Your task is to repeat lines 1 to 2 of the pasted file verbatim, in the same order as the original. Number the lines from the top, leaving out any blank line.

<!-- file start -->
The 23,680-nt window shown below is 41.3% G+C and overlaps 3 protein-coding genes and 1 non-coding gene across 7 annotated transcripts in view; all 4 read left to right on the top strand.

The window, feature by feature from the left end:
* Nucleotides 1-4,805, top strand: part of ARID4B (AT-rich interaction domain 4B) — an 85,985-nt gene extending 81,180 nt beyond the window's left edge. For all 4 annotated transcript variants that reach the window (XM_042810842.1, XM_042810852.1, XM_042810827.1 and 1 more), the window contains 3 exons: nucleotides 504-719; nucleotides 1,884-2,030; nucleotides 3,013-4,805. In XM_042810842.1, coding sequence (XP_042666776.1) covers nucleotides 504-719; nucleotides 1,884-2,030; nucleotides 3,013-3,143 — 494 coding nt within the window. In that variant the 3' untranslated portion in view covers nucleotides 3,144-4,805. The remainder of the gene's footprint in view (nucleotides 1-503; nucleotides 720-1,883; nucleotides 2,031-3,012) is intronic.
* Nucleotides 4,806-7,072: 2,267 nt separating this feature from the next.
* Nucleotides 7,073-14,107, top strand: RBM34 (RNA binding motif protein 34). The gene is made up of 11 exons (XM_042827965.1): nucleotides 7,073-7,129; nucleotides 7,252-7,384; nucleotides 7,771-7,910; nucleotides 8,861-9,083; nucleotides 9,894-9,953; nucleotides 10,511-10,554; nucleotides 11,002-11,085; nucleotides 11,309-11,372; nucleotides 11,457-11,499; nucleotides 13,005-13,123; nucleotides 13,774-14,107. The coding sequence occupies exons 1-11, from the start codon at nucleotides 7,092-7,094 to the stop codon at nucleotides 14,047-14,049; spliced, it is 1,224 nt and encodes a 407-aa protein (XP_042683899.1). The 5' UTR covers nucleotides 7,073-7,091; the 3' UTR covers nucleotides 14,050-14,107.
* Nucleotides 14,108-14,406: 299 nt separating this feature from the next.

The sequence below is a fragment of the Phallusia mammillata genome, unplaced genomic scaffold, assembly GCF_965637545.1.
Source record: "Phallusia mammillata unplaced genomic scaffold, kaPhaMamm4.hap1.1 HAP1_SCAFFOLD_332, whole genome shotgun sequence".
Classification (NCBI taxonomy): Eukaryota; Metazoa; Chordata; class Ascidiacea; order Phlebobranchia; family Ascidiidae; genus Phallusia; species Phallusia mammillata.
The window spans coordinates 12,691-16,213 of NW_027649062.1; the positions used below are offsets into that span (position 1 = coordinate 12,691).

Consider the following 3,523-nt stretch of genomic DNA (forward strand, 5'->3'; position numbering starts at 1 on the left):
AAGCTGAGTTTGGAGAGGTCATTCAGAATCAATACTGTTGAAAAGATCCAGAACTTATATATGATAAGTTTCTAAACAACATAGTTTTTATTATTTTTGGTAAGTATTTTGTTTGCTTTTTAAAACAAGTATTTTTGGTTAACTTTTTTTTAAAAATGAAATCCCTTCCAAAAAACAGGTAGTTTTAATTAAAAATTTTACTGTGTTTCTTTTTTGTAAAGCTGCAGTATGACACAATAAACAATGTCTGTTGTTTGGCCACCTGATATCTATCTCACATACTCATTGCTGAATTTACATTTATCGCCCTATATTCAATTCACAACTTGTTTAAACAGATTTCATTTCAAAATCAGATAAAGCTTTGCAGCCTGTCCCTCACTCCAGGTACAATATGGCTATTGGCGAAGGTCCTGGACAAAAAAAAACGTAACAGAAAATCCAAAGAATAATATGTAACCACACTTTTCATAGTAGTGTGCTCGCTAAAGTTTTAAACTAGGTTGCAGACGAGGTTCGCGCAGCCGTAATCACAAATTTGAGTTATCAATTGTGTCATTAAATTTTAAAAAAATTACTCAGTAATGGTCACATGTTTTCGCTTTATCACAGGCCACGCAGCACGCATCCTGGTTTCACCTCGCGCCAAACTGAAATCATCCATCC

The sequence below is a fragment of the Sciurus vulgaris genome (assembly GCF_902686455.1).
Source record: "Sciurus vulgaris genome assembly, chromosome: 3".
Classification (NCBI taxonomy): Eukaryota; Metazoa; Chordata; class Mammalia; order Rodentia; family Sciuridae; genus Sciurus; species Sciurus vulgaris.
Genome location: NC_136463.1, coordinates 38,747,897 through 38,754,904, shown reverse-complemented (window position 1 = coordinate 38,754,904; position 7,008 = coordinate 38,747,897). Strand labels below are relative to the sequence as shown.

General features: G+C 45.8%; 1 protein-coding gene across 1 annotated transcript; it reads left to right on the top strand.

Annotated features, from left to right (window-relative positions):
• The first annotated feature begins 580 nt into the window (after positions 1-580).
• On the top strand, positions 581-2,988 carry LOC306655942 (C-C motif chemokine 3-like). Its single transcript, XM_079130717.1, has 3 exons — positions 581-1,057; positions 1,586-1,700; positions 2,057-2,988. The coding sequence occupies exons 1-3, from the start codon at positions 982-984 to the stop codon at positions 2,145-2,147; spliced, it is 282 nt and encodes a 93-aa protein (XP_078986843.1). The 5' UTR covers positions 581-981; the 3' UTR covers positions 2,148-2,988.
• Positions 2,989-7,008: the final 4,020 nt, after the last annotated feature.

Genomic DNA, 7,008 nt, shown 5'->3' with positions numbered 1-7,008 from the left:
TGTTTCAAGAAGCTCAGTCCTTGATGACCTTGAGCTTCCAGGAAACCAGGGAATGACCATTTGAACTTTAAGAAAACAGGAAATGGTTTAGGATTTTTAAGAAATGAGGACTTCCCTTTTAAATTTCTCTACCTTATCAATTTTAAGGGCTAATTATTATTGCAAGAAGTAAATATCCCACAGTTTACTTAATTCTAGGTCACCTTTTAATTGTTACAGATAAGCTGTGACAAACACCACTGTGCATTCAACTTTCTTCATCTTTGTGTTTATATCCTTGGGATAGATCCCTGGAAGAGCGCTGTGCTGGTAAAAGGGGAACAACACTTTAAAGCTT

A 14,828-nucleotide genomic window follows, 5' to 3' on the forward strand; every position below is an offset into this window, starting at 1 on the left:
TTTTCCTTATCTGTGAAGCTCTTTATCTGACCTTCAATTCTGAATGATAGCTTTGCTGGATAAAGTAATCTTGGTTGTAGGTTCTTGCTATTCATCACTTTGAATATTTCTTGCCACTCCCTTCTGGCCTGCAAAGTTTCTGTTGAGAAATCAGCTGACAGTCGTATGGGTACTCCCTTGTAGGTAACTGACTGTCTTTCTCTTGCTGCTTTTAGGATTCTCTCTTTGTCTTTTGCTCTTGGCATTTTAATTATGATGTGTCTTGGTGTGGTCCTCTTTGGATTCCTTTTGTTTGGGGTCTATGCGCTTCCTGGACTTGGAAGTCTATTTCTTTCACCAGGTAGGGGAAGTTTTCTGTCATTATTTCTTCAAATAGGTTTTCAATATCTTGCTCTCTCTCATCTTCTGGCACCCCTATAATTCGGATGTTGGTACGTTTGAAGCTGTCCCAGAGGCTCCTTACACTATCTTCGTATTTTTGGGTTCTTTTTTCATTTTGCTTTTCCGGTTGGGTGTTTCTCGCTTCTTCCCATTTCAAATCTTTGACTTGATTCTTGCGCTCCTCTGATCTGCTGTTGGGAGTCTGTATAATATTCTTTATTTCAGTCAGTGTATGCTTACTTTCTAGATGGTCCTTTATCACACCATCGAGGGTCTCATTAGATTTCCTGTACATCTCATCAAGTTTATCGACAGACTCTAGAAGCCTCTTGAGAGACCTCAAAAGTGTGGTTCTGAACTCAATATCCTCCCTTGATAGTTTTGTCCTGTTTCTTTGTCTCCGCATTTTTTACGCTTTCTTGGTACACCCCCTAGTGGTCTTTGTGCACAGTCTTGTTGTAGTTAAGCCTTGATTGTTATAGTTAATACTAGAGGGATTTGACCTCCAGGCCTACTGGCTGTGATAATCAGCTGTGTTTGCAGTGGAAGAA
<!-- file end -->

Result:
The 23,680-nt window shown below is 41.3% G+C and overlaps 3 protein-coding genes and 1 non-coding gene across 7 annotated transcripts in view; all 4 read left to right on the top strand.

The window, feature by feature from the left end: